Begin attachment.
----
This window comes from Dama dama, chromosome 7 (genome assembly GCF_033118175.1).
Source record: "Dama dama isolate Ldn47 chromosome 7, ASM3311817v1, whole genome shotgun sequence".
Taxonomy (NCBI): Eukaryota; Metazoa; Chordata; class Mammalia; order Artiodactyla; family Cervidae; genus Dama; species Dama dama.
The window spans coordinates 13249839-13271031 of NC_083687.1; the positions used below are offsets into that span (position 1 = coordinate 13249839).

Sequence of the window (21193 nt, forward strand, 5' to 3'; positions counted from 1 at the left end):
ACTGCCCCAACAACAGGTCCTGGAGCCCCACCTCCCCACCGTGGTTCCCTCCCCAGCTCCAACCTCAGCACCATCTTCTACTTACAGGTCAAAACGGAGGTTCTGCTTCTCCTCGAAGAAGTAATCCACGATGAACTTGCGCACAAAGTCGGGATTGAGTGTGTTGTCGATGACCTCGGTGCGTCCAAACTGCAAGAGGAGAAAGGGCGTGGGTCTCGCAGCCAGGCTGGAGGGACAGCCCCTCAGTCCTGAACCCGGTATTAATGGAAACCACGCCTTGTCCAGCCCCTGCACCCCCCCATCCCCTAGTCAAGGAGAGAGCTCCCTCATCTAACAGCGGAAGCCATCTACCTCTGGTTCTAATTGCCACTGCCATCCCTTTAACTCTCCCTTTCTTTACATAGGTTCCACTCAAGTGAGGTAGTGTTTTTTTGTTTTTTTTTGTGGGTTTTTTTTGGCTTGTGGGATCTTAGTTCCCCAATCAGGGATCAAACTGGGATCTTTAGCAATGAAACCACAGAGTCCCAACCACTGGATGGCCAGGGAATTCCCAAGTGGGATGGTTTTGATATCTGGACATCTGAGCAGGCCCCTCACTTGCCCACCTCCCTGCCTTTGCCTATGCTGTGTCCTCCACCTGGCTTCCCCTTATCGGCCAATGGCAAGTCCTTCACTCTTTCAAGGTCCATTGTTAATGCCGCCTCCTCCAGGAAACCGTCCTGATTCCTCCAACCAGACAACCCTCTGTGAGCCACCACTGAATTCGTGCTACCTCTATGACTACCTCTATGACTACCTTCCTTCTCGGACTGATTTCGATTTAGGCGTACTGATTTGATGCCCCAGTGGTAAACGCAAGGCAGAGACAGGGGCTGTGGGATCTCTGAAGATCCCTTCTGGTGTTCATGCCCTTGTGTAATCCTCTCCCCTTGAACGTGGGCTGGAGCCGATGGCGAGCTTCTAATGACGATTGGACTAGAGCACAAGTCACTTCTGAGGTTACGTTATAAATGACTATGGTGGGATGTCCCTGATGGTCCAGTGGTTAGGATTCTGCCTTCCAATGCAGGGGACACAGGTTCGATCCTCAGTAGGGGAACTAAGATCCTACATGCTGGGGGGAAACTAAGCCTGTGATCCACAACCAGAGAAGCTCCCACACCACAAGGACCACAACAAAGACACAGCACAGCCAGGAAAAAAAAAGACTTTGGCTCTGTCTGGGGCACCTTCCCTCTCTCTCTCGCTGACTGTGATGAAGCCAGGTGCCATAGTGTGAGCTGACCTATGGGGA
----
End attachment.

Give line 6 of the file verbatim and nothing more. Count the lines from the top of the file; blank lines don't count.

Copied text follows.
ACTGCCCCAACAACAGGTCCTGGAGCCCCACCTCCCCACCGTGGTTCCCTCCCCAGCTCCAACCTCAGCACCATCTTCTACTTACAGGTCAAAACGGAGGTTCTGCTTCTCCTCGAAGAAGTAATCCACGATGAACTTGCGCACAAAGTCGGGATTGAGTGTGTTGTCGATGACCTCGGTGCGTCCAAACTGCAAGAGGAGAAAGGGCGTGGGTCTCGCAGCCAGGCTGGAGGGACAGCCCCTCAGTCCTGAACCCGGTATTAATGGAAACCACGCCTTGTCCAGCCCCTGCACCCCCCCATCCCCTAGTCAAGGAGAGAGCTCCCTCATCTAACAGCGGAAGCCATCTACCTCTGGTTCTAATTGCCACTGCCATCCCTTTAACTCTCCCTTTCTTTACATAGGTTCCACTCAAGTGAGGTAGTGTTTTTTTGTTTTTTTTTGTGGGTTTTTTTTGGCTTGTGGGATCTTAGTTCCCCAATCAGGGATCAAACTGGGATCTTTAGCAATGAAACCACAGAGTCCCAACCACTGGATGGCCAGGGAATTCCCAAGTGGGATGGTTTTGATATCTGGACATCTGAGCAGGCCCCTCACTTGCCCACCTCCCTGCCTTTGCCTATGCTGTGTCCTCCACCTGGCTTCCCCTTATCGGCCAATGGCAAGTCCTTCACTCTTTCAAGGTCCATTGTTAATGCCGCCTCCTCCAGGAAACCGTCCTGATTCCTCCAACCAGACAACCCTCTGTGAGCCACCACTGAATTCGTGCTACCTCTATGACTACCTCTATGACTACCTTCCTTCTCGGACTGATTTCGATTTAGGCGTACTGATTTGATGCCCCAGTGGTAAACGCAAGGCAGAGACAGGGGCTGTGGGATCTCTGAAGATCCCTTCTGGTGTTCATGCCCTTGTGTAATCCTCTCCCCTTGAACGTGGGCTGGAGCCGATGGCGAGCTTCTAATGACGATTGGACTAGAGCACAAGTCACTTCTGAGGTTACGTTATAAATGACTATGGTGGGATGTCCCTGATGGTCCAGTGGTTAGGATTCTGCCTTCCAATGCAGGGGACACAGGTTCGATCCTCAGTAGGGGAACTAAGATCCTACATGCTGGGGGGAAACTAAGCCTGTGATCCACAACCAGAGAAGCTCCCACACCACAAGGACCACAACAAAGACACAGCACAGCCAGGAAAAAAAAAGACTTTGGCTCTGTCTGGGGCACCTTCCCTCTCTCTCTCGCTGACTGTGATGAAGCCAGGTGCCATAGTGTGAGCTGACCTATGGGGA